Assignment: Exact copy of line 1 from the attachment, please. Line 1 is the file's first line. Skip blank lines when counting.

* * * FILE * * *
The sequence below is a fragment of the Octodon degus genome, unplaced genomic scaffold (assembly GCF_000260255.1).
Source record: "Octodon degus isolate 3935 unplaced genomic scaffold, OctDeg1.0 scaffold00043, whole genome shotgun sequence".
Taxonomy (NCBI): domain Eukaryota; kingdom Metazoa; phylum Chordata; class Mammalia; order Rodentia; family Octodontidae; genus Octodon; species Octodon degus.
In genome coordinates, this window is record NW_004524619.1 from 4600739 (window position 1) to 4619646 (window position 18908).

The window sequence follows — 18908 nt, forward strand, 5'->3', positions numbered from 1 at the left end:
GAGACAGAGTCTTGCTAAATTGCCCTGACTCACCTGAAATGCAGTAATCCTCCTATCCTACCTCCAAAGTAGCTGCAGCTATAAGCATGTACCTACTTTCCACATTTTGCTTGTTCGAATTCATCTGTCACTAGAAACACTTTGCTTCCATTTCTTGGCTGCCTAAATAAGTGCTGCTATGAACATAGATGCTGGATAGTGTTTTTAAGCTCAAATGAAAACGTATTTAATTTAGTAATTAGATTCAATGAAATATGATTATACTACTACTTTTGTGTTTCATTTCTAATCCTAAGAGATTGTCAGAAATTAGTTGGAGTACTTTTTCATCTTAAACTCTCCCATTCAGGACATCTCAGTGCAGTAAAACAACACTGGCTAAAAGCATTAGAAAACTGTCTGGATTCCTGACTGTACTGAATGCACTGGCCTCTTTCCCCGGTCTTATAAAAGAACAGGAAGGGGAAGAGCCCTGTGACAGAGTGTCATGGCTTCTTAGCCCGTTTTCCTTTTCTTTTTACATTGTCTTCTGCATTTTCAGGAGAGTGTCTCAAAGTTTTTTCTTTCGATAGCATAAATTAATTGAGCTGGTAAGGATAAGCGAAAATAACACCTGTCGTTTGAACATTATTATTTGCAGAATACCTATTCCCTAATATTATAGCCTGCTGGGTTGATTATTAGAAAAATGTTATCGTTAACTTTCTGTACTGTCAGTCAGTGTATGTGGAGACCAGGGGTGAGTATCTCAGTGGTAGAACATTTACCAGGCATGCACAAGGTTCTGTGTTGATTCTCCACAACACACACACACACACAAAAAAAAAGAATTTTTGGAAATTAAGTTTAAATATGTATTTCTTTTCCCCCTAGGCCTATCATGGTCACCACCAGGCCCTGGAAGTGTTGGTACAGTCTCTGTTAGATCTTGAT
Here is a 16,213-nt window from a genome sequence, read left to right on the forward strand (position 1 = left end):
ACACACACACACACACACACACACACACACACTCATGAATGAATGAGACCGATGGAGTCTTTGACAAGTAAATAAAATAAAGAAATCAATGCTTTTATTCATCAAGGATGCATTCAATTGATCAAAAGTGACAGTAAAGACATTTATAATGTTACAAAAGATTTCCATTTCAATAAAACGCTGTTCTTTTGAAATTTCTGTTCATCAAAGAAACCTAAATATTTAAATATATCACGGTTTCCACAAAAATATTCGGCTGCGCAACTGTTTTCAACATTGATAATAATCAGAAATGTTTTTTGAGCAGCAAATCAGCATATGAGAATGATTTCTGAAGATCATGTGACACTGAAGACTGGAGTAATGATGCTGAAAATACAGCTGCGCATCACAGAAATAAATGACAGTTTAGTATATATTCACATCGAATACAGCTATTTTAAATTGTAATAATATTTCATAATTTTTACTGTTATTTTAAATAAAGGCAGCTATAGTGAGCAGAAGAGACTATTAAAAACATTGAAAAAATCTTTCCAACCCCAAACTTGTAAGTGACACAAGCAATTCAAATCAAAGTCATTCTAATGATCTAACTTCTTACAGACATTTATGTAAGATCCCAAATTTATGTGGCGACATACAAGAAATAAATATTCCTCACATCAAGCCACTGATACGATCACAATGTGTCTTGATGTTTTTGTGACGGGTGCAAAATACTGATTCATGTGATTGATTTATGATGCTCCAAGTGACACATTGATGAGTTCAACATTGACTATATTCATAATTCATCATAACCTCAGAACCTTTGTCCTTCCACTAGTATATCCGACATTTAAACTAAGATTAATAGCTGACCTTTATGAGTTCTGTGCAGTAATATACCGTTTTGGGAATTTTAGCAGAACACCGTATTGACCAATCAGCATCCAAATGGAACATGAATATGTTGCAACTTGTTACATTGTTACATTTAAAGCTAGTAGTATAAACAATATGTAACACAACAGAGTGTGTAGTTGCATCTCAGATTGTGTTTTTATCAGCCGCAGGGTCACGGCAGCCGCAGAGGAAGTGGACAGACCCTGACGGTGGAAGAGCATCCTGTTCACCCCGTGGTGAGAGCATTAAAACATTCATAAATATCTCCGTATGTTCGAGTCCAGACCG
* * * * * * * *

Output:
The sequence below is a fragment of the Octodon degus genome, unplaced genomic scaffold (assembly GCF_000260255.1).